“Charity Is Ever Kind”: Women in Civil War Contraband Camps

In the first year of the Civil War, Union General Benjamin Butler used the term “contraband of war,” to describe escaped enslaved people. By Ashlee AndersonPublic Historian On April 12, 1861, America officially entered into a Civil War, years in the making. This war would transform millions of lives and completely change the country as[…]

Social and Economic Factors in the Reconstruction Era

Reconstruction’s influence of and effects upon religion, education, industry, and taxation. Organized Religion Freedmen were very active in forming their own churches, mostly Baptist or Methodist, and giving their ministers both moral and political leadership roles. In a process of self-segregation, practically all blacks left white churches so that few racially integrated congregations remained (apart[…]

A History of Reconstruction after the Civil War

The of the aftermath of the Civil War and the brief attempt to “reconstruct” the U.S. South on the basis of democracy and political equality for the freed Black slaves. The formal emancipation of African American slaves and the victory of the Union Army in the Civil War constituted a significant but incomplete advance for[…]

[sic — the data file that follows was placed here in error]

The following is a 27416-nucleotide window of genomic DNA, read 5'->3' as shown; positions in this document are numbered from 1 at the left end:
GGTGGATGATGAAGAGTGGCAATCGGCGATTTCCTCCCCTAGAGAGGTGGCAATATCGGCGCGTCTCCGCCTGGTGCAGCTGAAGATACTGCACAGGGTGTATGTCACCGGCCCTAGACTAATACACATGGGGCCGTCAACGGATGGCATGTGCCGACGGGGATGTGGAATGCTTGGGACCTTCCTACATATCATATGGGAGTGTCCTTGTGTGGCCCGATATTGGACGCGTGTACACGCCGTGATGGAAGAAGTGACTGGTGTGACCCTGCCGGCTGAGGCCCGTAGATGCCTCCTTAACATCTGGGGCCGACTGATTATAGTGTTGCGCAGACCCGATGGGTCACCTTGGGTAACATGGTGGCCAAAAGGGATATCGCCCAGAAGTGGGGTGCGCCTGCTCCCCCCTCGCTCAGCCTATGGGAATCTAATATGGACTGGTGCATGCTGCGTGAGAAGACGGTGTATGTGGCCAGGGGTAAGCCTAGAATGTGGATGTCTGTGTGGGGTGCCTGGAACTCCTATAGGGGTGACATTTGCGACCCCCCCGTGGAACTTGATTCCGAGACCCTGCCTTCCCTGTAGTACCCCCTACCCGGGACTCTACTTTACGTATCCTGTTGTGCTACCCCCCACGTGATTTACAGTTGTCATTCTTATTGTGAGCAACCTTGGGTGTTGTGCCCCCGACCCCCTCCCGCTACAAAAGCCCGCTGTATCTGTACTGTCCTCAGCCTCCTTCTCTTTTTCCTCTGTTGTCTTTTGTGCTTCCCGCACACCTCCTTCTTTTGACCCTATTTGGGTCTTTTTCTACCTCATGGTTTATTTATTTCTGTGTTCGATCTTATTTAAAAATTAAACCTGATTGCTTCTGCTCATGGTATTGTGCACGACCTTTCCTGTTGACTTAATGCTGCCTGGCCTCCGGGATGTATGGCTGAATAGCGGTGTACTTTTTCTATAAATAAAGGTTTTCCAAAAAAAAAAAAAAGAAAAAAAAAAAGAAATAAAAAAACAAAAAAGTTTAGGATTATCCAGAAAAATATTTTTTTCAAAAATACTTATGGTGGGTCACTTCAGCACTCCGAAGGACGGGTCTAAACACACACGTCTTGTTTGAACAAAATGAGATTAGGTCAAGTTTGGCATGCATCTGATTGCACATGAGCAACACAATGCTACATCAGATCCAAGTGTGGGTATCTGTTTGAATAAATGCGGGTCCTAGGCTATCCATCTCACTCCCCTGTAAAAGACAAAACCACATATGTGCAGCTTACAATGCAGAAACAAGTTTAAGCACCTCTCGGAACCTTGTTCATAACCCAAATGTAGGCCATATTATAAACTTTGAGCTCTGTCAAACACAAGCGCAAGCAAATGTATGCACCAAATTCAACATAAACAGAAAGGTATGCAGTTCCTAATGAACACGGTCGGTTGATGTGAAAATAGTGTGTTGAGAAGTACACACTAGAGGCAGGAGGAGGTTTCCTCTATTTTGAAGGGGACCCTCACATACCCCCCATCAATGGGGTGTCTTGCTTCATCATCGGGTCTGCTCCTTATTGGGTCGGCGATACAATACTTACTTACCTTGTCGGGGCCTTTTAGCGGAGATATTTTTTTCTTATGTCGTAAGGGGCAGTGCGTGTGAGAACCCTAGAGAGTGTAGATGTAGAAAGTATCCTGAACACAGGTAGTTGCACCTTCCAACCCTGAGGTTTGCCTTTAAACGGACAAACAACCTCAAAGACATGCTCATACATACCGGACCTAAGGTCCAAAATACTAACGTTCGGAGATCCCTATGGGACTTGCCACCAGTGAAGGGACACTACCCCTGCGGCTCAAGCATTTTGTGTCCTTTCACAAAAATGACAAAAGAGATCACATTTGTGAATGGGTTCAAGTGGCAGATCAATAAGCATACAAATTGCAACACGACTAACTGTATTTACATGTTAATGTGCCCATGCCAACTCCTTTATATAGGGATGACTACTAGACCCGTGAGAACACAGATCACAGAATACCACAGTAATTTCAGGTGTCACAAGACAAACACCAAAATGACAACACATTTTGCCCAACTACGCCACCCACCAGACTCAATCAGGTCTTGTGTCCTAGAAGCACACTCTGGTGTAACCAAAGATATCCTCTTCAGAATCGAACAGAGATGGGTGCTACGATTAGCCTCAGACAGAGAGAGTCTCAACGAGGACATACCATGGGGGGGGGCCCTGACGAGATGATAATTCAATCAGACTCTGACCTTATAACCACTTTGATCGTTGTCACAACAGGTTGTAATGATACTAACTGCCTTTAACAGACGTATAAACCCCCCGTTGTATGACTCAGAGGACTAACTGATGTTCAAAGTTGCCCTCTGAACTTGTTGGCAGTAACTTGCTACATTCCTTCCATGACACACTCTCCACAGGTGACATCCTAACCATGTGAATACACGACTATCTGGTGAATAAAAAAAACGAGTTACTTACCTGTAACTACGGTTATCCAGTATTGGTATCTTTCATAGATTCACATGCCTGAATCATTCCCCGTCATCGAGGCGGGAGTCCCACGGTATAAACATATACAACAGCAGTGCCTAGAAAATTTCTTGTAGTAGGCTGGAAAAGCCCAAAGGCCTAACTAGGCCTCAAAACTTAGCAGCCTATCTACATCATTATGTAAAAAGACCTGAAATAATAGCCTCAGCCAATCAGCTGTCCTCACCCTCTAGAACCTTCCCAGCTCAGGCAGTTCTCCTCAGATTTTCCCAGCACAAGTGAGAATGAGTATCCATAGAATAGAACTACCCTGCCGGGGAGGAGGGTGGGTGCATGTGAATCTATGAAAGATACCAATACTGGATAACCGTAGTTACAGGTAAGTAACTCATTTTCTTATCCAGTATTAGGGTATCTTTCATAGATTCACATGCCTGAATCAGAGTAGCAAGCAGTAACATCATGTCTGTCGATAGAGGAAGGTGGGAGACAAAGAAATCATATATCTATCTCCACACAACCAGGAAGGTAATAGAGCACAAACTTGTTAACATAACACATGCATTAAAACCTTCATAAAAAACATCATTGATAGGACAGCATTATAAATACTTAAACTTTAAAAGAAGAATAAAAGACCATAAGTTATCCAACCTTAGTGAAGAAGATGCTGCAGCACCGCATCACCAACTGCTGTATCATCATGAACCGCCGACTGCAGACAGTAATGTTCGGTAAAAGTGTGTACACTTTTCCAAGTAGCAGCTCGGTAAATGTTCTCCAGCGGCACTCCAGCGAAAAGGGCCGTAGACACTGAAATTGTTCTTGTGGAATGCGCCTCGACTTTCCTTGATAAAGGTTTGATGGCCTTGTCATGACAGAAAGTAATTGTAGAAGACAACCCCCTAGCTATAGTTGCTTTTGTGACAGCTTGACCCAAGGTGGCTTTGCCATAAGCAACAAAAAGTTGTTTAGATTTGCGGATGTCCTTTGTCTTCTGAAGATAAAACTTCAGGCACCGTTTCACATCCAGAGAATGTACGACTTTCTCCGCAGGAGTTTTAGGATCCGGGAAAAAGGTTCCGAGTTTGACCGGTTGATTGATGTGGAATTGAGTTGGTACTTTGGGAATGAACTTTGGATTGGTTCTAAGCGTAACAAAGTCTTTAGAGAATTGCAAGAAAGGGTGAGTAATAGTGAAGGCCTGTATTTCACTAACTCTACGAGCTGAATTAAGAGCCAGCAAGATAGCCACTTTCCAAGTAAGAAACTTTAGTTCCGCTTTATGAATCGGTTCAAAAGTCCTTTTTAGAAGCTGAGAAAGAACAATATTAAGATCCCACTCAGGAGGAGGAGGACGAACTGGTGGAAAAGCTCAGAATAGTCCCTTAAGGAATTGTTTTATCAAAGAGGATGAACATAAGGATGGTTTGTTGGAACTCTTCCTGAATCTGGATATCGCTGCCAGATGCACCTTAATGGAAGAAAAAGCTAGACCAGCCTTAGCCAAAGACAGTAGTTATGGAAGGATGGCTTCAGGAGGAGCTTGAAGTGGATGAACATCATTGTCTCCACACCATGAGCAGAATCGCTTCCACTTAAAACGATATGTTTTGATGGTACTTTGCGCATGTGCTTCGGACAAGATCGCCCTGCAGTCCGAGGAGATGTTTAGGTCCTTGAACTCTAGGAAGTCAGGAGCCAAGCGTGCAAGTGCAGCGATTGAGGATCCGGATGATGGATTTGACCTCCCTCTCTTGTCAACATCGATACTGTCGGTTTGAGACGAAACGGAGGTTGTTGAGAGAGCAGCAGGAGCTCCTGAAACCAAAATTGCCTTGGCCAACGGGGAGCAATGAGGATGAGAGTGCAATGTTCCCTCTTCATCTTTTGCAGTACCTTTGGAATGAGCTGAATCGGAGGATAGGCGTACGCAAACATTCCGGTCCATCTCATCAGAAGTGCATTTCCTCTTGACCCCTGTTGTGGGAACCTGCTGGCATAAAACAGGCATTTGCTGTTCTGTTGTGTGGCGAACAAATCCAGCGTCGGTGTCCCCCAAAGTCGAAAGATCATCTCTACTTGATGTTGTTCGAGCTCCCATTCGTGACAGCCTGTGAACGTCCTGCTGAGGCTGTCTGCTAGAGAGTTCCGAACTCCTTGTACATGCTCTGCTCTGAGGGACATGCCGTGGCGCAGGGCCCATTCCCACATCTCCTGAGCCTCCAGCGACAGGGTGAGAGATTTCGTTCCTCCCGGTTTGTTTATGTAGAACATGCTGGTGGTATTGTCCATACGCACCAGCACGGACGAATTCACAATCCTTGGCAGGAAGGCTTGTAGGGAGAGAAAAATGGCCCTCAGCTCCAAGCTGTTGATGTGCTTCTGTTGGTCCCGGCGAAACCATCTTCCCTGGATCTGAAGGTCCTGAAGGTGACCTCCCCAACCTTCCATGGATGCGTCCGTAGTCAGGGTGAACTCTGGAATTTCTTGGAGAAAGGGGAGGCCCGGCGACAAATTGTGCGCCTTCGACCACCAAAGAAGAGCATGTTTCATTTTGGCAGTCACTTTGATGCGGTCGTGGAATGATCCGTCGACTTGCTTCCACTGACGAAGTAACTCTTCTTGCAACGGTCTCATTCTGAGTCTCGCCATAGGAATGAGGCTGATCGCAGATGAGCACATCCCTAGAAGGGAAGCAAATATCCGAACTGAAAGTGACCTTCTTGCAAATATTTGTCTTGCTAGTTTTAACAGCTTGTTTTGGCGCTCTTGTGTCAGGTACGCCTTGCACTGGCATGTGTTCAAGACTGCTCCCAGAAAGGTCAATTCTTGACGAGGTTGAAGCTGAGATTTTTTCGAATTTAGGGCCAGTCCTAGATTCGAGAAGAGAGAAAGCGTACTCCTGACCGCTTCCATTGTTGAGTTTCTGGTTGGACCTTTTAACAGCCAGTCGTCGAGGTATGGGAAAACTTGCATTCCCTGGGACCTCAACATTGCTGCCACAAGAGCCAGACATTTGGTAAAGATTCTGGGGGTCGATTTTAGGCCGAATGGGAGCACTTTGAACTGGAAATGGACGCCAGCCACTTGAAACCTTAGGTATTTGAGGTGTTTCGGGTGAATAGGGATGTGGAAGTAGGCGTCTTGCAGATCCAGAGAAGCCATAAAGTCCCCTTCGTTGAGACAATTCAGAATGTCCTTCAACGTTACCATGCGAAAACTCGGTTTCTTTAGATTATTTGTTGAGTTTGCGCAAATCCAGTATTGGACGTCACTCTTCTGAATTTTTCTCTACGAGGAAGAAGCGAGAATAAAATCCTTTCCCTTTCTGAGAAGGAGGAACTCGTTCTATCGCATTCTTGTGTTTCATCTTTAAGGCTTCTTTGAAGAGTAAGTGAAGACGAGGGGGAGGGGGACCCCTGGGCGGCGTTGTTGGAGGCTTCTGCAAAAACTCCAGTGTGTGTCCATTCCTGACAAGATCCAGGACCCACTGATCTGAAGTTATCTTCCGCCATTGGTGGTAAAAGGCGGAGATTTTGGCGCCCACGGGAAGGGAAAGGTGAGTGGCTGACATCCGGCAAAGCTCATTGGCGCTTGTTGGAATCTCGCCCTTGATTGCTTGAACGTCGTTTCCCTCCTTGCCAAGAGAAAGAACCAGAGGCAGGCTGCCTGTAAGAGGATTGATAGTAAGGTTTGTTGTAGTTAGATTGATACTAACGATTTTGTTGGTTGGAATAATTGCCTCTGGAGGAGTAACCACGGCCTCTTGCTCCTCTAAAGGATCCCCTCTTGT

The USCT: Black Union Soldiers in the Civil War

The United States Colored Troops (USCT) was a branch of the United States Army founded in 1863. Introduction The United States Colored Troops (USCT) was a branch of the United States Army founded in 1863 to recruit, organize, and oversee the service of African American soldiers during the American Civil War (1861–1865). USCT regiments consisted of[…]

Elizabeth Van Lew: Confederate Abolitionist Turned Union Spy

Elizabeth Van Lew was a Richmond, Virginia abolitionist and philanthropist who built and operated an extensive spy ring for the Union Army during the American Civil War. Early Life Elizabeth Van Lew was born on October 12, 1818, in Richmond, Virginia to John Van Lew and Eliza Baker,[1] whose grandfather was Hilary Baker, mayor of Philadelphia from 1796 to[…]

Andrew Johnson and Reconstruction

The views of the Vice President rarely matter too much, unless something happens to the President. In 1864, Republican Abraham Lincoln chose Andrew Johnson, a Democratic senator from Tennessee, as his Vice Presidential candidate. Lincoln was looking for Southern support. He hoped that by selecting Johnson he would appeal to Southerners who never wanted to[…]